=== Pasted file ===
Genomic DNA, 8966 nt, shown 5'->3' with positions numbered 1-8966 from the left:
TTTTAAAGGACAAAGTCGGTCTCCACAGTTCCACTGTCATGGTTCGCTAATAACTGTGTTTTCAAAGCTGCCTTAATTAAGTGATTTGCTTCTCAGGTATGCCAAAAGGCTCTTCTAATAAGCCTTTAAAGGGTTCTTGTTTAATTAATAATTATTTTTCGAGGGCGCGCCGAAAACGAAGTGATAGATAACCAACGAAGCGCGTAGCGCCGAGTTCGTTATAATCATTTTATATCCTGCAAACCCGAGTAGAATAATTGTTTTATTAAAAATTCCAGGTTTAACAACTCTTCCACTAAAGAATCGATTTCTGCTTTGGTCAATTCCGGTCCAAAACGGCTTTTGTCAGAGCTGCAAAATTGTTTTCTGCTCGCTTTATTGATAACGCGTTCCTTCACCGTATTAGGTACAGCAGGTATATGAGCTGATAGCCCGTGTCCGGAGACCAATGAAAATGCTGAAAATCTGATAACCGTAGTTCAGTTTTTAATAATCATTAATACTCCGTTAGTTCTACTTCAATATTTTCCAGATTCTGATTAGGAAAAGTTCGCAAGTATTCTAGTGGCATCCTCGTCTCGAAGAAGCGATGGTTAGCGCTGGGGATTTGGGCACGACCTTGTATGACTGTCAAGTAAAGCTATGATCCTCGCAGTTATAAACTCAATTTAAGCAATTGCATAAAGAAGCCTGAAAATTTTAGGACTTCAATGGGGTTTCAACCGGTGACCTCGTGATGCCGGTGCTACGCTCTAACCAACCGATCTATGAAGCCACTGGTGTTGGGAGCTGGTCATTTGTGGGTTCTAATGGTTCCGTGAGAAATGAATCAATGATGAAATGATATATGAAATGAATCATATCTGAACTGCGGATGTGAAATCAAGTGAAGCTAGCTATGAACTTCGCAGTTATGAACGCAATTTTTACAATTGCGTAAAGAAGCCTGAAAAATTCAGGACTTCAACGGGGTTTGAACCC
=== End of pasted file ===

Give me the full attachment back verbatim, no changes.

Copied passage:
Genomic DNA, 8966 nt, shown 5'->3' with positions numbered 1-8966 from the left:
TTTTAAAGGACAAAGTCGGTCTCCACAGTTCCACTGTCATGGTTCGCTAATAACTGTGTTTTCAAAGCTGCCTTAATTAAGTGATTTGCTTCTCAGGTATGCCAAAAGGCTCTTCTAATAAGCCTTTAAAGGGTTCTTGTTTAATTAATAATTATTTTTCGAGGGCGCGCCGAAAACGAAGTGATAGATAACCAACGAAGCGCGTAGCGCCGAGTTCGTTATAATCATTTTATATCCTGCAAACCCGAGTAGAATAATTGTTTTATTAAAAATTCCAGGTTTAACAACTCTTCCACTAAAGAATCGATTTCTGCTTTGGTCAATTCCGGTCCAAAACGGCTTTTGTCAGAGCTGCAAAATTGTTTTCTGCTCGCTTTATTGATAACGCGTTCCTTCACCGTATTAGGTACAGCAGGTATATGAGCTGATAGCCCGTGTCCGGAGACCAATGAAAATGCTGAAAATCTGATAACCGTAGTTCAGTTTTTAATAATCATTAATACTCCGTTAGTTCTACTTCAATATTTTCCAGATTCTGATTAGGAAAAGTTCGCAAGTATTCTAGTGGCATCCTCGTCTCGAAGAAGCGATGGTTAGCGCTGGGGATTTGGGCACGACCTTGTATGACTGTCAAGTAAAGCTATGATCCTCGCAGTTATAAACTCAATTTAAGCAATTGCATAAAGAAGCCTGAAAATTTTAGGACTTCAATGGGGTTTCAACCGGTGACCTCGTGATGCCGGTGCTACGCTCTAACCAACCGATCTATGAAGCCACTGGTGTTGGGAGCTGGTCATTTGTGGGTTCTAATGGTTCCGTGAGAAATGAATCAATGATGAAATGATATATGAAATGAATCATATCTGAACTGCGGATGTGAAATCAAGTGAAGCTAGCTATGAACTTCGCAGTTATGAACGCAATTTTTACAATTGCGTAAAGAAGCCTGAAAAATTCAGGACTTCAACGGGGTTTGAACCC